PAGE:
Their absence from the action early on is necessary to allow for a high-octane start, one that's consistent with how The Expanse operates: pull audiences into the season by delivering something engaging upfront, and then settle down into a slower routine that provides time for character work, themes, and the multiple allegories. Of course, season 3 could be different in that sense since an all-out war between Earth and Mars is not on the horizon any longer. The Expanse can't afford to be action-heavy because it operates on a limited cable TV budget, and it's going to need those funds to scale up the action as everyone amasses their forces.
But since the war is very much in its infancy for now, the beginning of the new season benefits by keeping it intimate. There's ample time for character moments to register, be it black-humour banter between Chrisjen and her friend-bodyguard Cotyar, Draper making Terminator references, Alex delivering a heartfelt message to his family, or Prax passionately talking about his admiration for pine trees (or rather pinus contorta, since he's a botanist). Hopefully, The Expanse will be able to keep this up as it ventures into the season, and the show's focus naturally expands.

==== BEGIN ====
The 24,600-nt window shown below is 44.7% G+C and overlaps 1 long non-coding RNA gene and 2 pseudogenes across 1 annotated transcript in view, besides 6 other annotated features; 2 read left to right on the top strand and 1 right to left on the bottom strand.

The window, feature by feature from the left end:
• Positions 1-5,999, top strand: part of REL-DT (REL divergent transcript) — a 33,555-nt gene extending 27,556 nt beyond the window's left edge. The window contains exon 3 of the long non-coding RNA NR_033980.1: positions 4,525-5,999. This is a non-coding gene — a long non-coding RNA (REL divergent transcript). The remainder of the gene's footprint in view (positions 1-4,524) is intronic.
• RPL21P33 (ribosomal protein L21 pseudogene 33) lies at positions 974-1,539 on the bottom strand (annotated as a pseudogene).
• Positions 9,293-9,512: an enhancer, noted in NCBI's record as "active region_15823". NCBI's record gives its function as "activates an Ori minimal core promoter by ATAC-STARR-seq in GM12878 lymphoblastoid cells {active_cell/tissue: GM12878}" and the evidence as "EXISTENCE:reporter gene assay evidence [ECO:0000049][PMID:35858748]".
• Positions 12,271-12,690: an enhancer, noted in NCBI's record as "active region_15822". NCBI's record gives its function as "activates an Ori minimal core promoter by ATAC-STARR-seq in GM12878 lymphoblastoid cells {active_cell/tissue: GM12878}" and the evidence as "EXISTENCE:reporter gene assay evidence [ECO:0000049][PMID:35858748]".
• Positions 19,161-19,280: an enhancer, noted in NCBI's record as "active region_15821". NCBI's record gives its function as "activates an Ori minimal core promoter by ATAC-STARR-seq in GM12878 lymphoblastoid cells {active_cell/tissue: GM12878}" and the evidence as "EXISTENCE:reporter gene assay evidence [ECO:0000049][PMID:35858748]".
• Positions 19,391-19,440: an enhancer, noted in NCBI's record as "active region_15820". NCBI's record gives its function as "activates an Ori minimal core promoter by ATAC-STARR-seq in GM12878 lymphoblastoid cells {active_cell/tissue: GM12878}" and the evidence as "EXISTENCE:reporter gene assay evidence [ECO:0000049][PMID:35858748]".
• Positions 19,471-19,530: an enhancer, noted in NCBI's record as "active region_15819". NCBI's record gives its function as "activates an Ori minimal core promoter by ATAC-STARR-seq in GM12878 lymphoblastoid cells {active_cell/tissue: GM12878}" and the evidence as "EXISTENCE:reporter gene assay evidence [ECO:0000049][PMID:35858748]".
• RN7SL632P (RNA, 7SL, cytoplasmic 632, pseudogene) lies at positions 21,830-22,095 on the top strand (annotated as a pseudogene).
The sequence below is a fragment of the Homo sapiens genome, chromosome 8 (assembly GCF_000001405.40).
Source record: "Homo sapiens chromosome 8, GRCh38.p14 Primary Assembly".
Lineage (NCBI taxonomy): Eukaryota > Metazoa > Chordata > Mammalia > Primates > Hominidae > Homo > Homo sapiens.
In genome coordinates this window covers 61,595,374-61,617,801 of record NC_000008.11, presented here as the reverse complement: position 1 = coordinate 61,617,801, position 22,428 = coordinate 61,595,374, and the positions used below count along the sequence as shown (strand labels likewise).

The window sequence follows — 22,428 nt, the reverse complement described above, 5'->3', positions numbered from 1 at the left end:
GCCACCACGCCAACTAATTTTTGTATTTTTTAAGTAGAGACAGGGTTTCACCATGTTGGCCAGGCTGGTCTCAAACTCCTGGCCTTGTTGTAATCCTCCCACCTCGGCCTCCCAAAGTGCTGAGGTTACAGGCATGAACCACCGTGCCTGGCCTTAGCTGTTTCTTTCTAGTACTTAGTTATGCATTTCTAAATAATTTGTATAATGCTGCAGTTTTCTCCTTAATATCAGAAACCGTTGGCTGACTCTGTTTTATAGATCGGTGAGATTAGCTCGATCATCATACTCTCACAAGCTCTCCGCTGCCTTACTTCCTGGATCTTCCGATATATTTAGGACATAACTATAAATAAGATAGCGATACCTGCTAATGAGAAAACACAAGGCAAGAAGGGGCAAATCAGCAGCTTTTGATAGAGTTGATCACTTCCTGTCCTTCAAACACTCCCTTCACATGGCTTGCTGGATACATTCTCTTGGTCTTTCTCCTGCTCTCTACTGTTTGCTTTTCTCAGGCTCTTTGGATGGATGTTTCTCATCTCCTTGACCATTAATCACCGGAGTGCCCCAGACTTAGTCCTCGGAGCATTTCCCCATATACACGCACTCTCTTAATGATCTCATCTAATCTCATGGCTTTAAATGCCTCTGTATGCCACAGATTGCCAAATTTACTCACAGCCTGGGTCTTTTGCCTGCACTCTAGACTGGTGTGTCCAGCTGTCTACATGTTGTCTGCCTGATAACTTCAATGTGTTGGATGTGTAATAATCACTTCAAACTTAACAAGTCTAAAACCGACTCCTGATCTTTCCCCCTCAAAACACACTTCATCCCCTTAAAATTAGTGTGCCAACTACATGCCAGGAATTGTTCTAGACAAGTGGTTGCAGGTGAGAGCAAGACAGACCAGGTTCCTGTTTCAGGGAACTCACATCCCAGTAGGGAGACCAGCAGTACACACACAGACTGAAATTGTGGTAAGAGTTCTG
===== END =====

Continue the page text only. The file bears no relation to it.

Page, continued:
Veteran actor David Strathairn, an Oscar nominee for Good Night, and Good Luck and also known for his role in The Bourne Ultimatum, is the other big addition to the cast for the third season, and will be part of that expansion. There's no official word on whom he'll play, but most fans on Reddit think it'll be Captain Ashford, who has an important role working for Johnson, given what we know of him from the books. That goes for Mitchell's character as well.
Reverend Volovodov's Methodist background adds an interesting facet to Earth's war-room discussions – when Sorrento-Gillis and Errinwright remark they are not averse to using Mao's children to lure him out, Volovodov points out they've had a whole new testament since "visiting the sins of a father on the children" was considered okay – while serving to further cement the fact that the scheming of the people at the top causes most trouble for those with the least means for survival. And as the biggest powers vie for more powerful weapons, in this case unlocking the protomolecule's secrets, it will only lead to more horror, terror, and loss of life.
That's exactly what happened to the Arboghast and its crew at the end of season two, who remain in the suspended-animation sort of state with the ship entirely dismantled, hanging over Venus. It's too early to say how the show will handle the war at its doorstep, and whether it'll effectively build on the related themes, but The Expanse season three does offer a promising start with thrills.
New episodes of The Expanse season 3 air Wednesday on Syfy in the US, and are available for purchase via Amazon Video, Google Play, iTunes, and Microsoft Store. The first two seasons are available on Netflix in India, and season 3 will be available after it ends.